You don’t judge a soul.

While travelling alone you talk to all types of people you wouldn’t necessarily talk to if you were travelling with friends. You learn that everyone has a story to tell and the people you might not usually hang around with at home can be your best friends whilst travelling. Some of the least unlikely people can blow your mind.

You learn to like being out of your comfort zone.

I’m a strong believer that you grow as a person the most when you’re out of your comfort zone. Being comfortable is a sure way to stagnate. Solo travel puts you out of your comfort zone in so many ways; you have to introduce yourself to people and instigate social situations, you wander through cities where the signs are in another language, there’s different money, different customs. Throwing yourself headfirst into this is going to teach you so many lessons and help you in your future life when you’re thrown into unfamiliar territory.

You become a story storyteller

The shit you get up to when travelling always makes a good story that people want to listen to. You become a source of interest and intrigue. Trust me, talking about the time you trekked through dense jungle for two days to get to the 3rd largest cave in the world trumps a story of getting chlamydia in Zante every time.


Mad life skills.

To top this all off I’ve found that solo travellers are independent, driven, determined and like to do things their own way even if it’s completely different from the norm. I feel this is so important in today’s world where there is the same standardised life plan for everyone set out by society. The solo travellers I’ve met and stayed in contact with are extremely driven and successful in their lives. Many are perusing their personal goals which include personal fitness, career development or personal development with such grit and determination. All this while still keeping up the wanderlust.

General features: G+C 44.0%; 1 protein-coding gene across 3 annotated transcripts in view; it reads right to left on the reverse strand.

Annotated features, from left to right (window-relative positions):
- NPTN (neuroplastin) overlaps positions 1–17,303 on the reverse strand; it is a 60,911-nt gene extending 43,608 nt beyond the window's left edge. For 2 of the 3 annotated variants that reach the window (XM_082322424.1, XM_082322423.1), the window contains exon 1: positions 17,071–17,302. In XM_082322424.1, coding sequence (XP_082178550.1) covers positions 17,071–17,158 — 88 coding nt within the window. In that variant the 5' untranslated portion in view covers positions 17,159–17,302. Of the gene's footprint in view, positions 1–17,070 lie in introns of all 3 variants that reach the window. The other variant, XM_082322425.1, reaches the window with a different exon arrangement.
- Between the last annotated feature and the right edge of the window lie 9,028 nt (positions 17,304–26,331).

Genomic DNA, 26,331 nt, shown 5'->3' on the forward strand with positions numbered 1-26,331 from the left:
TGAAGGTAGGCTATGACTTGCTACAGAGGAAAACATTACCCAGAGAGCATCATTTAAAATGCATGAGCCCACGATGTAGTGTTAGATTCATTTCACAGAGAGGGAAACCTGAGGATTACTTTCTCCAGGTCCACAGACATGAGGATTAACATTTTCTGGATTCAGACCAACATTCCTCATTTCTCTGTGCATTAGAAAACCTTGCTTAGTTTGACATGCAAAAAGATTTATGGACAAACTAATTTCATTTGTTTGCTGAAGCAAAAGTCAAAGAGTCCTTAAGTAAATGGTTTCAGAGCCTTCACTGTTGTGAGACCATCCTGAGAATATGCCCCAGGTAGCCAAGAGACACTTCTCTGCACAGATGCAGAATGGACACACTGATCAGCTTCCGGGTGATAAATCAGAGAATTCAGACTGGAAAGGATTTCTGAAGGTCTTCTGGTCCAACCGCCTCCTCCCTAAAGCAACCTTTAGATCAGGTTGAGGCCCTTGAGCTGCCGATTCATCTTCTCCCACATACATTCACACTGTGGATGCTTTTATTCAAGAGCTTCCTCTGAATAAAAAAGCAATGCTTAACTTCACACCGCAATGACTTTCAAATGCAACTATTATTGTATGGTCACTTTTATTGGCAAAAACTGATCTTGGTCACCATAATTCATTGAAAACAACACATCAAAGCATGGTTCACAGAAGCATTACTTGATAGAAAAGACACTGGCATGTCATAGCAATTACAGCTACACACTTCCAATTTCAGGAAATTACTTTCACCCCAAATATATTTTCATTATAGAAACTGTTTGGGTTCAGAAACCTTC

I honestly think travelling alone shapes the type of person you are for the better and prepares you well for what life will throw at you in the future. You encounter so many different situations that will both challenge and thrill you. Don’t listen to the people who say you’ll get bored, won’t meet anyone or get robbed. It’s most likely they haven’t been solo travelling before. If you haven’t solo travelled before I highly encourage you to, you never know what you will get up to and you might be surprised by what you find out about yourself.